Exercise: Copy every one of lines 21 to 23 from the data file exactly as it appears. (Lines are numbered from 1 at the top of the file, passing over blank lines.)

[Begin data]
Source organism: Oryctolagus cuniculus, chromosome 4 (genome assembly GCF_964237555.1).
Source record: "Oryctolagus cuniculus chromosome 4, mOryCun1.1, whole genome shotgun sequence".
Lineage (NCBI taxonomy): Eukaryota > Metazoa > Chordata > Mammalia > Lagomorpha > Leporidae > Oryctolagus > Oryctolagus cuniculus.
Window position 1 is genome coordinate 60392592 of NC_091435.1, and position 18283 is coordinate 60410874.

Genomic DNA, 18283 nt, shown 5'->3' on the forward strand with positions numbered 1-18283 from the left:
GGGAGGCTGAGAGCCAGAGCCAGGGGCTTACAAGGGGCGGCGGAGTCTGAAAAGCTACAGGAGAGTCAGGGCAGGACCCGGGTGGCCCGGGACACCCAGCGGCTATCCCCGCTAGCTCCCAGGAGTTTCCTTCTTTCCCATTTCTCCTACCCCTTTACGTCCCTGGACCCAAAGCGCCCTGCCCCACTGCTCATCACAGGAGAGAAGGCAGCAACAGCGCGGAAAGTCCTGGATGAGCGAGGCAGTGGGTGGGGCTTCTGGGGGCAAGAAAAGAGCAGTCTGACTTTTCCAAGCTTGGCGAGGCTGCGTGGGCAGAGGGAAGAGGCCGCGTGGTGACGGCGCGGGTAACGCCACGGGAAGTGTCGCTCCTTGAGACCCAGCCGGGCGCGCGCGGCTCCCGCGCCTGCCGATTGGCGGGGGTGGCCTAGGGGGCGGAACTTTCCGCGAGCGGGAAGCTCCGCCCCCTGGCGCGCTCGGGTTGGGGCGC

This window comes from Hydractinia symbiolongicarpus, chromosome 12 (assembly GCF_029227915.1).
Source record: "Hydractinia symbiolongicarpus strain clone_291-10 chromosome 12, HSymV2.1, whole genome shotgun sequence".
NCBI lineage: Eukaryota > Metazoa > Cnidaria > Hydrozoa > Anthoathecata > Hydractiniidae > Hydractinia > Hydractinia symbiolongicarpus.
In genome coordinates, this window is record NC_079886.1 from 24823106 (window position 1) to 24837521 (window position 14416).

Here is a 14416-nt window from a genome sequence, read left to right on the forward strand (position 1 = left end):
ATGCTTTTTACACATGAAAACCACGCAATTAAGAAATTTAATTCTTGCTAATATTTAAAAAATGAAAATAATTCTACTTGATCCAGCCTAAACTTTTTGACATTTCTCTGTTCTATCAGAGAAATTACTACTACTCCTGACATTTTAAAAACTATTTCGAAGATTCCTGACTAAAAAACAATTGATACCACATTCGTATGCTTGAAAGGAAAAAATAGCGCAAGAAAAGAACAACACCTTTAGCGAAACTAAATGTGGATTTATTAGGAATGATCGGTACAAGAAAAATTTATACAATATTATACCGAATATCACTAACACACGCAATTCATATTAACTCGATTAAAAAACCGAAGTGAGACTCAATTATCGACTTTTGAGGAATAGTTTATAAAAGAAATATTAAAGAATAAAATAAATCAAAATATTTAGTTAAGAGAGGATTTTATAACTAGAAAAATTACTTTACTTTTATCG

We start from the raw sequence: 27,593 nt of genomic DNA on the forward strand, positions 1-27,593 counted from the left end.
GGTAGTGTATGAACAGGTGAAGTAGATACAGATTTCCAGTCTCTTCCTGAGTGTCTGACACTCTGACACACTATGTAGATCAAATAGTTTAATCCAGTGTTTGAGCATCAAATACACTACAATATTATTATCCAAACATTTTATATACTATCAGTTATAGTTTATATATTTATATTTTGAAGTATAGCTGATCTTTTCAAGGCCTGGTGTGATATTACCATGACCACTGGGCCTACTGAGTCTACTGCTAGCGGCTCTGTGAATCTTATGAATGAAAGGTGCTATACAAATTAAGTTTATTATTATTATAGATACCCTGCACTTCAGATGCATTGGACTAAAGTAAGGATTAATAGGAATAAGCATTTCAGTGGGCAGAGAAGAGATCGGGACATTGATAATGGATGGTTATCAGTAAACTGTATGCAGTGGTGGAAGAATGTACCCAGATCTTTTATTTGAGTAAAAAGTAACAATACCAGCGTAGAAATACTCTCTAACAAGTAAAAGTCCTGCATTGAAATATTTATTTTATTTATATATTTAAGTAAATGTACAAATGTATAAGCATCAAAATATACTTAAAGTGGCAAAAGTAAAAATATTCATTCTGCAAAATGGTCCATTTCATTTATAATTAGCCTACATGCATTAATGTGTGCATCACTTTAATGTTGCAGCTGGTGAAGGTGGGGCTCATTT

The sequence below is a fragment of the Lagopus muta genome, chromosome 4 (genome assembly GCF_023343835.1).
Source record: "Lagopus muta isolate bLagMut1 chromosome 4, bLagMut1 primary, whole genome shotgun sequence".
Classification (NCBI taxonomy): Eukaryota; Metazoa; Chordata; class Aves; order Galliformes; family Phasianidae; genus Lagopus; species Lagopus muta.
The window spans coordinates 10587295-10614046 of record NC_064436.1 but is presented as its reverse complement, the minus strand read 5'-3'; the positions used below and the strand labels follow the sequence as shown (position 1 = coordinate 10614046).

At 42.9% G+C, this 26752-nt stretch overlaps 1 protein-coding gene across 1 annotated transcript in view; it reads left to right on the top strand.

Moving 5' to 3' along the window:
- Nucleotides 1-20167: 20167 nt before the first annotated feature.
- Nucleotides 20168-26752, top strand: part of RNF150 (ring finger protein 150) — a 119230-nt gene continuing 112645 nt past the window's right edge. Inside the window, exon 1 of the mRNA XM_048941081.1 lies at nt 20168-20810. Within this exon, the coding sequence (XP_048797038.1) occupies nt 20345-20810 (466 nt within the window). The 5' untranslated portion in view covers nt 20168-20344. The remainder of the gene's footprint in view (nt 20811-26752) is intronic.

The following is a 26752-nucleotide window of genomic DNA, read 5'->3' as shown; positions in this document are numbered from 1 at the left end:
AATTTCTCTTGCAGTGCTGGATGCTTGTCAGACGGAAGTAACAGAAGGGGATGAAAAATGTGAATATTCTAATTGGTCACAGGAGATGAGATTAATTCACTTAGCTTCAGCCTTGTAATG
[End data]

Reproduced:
- Nucleotides 1-20167: 20167 nt before the first annotated feature.
- Nucleotides 20168-26752, top strand: part of RNF150 (ring finger protein 150) — a 119230-nt gene continuing 112645 nt past the window's right edge. Inside the window, exon 1 of the mRNA XM_048941081.1 lies at nt 20168-20810. Within this exon, the coding sequence (XP_048797038.1) occupies nt 20345-20810 (466 nt within the window). The 5' untranslated portion in view covers nt 20168-20344. The remainder of the gene's footprint in view (nt 20811-26752) is intronic.

The following is a 26752-nucleotide window of genomic DNA, read 5'->3' as shown; positions in this document are numbered from 1 at the left end: